Updated: Oct 4
Sometimes what a 5 years old can teach you in a moment, can’t be learnt from the most learned folks in a lifetime.
This is Guru, an awesome buddy whom I met at Zivame. We have been working together for about a year now and the journey has been awesome. He is one guy who can teach you a lot about how to deal with people politely, how to stay calm and how to handle a team of 40! Just like him, his son was destined to teach me a lesson for a lifetime, a UX Lesson!
This Diwali, I wanted to gift Guru with something nice. I was thinking maybe a mug or a painting would be nice. I was wondering what gift is most likely to make Guru happy? And then, I remembered the chit-chat conversations we often used to have about our kids. And it struck me, what if I gifted him with a toy for his kid? That was more likely to make him and his family happy! So there it was, a toy for a 5 year old.
Now, the problem was reduced to finding a perfect toy for a 5 year old kid I had never met.
Easy right? Of course not! I was back to square one. Anyways, I was running out of time and I started remembering whatever Guru had told me about that kid. Guru had told me he was very naughty and how he would make excuses to skip the school. He had told me his son was fond of playing with broken stuff. He would roam around the entire house with a broken juicer mixer. He had told me how he liked to swap batteries of mobile devices. He would go to the rooftop and find whatever junk he could (old transistor, old mobile charger, wires) and would play with it. So I thought, this guy loves to play with raw electronics, then let me gift him with something raw, something that he could mess around with, something that gives him a feeling of efficacy – the ability to produce a desired or intended result. That would give him a real kick! So I started looking for it on Amazon, and voila! I found it:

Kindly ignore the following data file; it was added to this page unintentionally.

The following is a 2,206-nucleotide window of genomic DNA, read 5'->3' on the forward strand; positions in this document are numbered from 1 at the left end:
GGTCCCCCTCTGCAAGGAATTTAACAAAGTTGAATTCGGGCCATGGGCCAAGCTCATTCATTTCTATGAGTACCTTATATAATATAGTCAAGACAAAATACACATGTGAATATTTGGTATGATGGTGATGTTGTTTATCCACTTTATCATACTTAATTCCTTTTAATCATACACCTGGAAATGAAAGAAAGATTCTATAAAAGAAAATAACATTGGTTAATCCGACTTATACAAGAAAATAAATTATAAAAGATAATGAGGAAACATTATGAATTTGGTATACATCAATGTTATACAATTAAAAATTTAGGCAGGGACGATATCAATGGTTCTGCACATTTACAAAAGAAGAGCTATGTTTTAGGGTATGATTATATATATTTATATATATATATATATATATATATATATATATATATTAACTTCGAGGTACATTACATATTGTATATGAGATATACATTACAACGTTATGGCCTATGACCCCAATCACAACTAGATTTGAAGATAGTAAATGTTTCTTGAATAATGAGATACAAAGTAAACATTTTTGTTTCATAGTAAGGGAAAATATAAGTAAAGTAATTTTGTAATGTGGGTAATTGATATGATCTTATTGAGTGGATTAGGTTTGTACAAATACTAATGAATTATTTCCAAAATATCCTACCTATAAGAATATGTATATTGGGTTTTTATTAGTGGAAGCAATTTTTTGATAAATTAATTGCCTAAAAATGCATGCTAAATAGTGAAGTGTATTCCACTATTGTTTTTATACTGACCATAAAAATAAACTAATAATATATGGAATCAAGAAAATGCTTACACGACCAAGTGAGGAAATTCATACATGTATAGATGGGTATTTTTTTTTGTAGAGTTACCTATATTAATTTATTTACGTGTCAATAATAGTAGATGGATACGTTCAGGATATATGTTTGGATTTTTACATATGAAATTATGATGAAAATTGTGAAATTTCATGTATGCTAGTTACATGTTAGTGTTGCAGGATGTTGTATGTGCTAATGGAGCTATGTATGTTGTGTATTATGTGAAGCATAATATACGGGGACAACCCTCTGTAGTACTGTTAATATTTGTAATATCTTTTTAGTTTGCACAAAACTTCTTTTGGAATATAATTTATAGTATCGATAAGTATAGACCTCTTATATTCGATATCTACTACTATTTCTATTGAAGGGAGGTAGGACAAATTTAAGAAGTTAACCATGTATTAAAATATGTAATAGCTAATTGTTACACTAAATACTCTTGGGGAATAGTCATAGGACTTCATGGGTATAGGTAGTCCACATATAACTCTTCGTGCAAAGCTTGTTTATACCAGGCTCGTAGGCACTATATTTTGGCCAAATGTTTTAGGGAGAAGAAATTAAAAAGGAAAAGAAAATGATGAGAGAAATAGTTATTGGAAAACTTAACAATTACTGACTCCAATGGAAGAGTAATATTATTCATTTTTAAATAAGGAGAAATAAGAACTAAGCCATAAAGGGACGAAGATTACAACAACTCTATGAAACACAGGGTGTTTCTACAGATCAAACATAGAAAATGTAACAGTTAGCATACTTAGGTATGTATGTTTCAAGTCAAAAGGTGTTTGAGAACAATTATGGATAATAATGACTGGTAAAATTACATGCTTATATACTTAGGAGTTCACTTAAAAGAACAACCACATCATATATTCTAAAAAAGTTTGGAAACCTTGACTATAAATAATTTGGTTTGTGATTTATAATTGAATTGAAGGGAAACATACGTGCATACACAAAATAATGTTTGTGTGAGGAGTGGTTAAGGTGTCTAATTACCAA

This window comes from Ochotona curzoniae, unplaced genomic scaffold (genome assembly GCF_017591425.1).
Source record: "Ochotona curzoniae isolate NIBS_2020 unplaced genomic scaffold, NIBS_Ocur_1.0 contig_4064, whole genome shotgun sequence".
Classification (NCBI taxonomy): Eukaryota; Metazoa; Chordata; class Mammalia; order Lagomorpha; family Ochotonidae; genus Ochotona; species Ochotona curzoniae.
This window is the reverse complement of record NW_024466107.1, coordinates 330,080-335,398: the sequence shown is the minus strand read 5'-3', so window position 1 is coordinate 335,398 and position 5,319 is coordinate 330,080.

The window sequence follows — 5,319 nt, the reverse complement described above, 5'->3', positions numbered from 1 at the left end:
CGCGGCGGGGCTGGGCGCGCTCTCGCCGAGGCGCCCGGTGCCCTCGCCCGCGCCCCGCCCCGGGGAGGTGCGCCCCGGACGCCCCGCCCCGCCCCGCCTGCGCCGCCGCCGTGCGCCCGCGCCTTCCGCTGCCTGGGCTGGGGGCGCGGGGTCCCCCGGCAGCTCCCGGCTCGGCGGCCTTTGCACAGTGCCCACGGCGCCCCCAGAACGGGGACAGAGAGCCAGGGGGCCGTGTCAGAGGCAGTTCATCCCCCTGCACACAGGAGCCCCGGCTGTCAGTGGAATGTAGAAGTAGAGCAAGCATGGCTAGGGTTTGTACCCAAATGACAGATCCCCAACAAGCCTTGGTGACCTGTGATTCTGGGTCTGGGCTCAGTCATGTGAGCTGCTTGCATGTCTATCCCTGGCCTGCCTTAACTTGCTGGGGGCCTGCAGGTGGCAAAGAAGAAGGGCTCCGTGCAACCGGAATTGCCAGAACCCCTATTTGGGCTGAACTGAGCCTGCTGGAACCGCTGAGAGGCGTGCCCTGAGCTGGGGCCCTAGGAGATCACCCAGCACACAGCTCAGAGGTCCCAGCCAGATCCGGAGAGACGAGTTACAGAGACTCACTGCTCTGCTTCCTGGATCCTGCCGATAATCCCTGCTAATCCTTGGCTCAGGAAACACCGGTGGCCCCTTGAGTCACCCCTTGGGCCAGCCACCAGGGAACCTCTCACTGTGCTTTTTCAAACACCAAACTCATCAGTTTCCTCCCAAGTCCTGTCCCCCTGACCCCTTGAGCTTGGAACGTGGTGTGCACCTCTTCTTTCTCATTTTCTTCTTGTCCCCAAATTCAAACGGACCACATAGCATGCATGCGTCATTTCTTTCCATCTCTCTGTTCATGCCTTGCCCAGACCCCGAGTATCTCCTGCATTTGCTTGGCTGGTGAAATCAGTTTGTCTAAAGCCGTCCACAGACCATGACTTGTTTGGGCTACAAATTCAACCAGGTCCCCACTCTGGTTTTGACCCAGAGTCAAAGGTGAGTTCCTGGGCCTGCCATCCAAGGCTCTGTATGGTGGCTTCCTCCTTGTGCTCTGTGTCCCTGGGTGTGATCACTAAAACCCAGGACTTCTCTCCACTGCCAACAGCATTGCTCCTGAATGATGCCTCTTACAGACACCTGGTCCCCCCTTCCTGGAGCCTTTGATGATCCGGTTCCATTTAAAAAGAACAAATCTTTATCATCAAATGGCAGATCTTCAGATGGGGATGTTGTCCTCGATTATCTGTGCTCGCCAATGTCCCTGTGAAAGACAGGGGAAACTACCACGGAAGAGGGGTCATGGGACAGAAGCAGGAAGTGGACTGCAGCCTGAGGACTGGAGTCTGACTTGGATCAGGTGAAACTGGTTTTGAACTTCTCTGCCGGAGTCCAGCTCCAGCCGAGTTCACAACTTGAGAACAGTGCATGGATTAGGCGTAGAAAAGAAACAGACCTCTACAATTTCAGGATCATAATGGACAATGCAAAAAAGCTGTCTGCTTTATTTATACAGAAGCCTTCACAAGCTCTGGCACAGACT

I ordered it within a minute, and Amazon being Amazon, delivered it the very next day. I plugged an extra wire (to connect the 2 motors in a series), tested it and packed it in a box, and gave it to Guru. He was more than delighted, and told me his son was going to be very happy!
Sure enough, next day he told me that his son didn’t even let his grandfather play with it. He was super-excited. He wouldn’t turn it on for too long for the fear of draining the battery. He went to the school in a hurry so he could come back quickly and play with the toy!
After this entire episode, I began retrospecting, how was I able to make that kid happy without even meeting him? That’s because, I used my secondary knowledge to understand the deep desires of my ‘user’, and gift him the right ‘experience’ that was tailored for him. This kid had left a deep impression on me, and had taught me the real value of secondary research and empathy. More than that, he changed my definition of user experience.
A good user experience is like a perfect gift for a person (user). Unless you know the person really well, you can’t choose the perfect gift for him!
So yes, knowing and understanding your users is all it takes to win the battle of delivering an awesome user experience. Always perform a secondary research (and primary as well), understand the deep needs of you users, empathise with them and then try and come up with something that’s really useful, usable and desirable for them.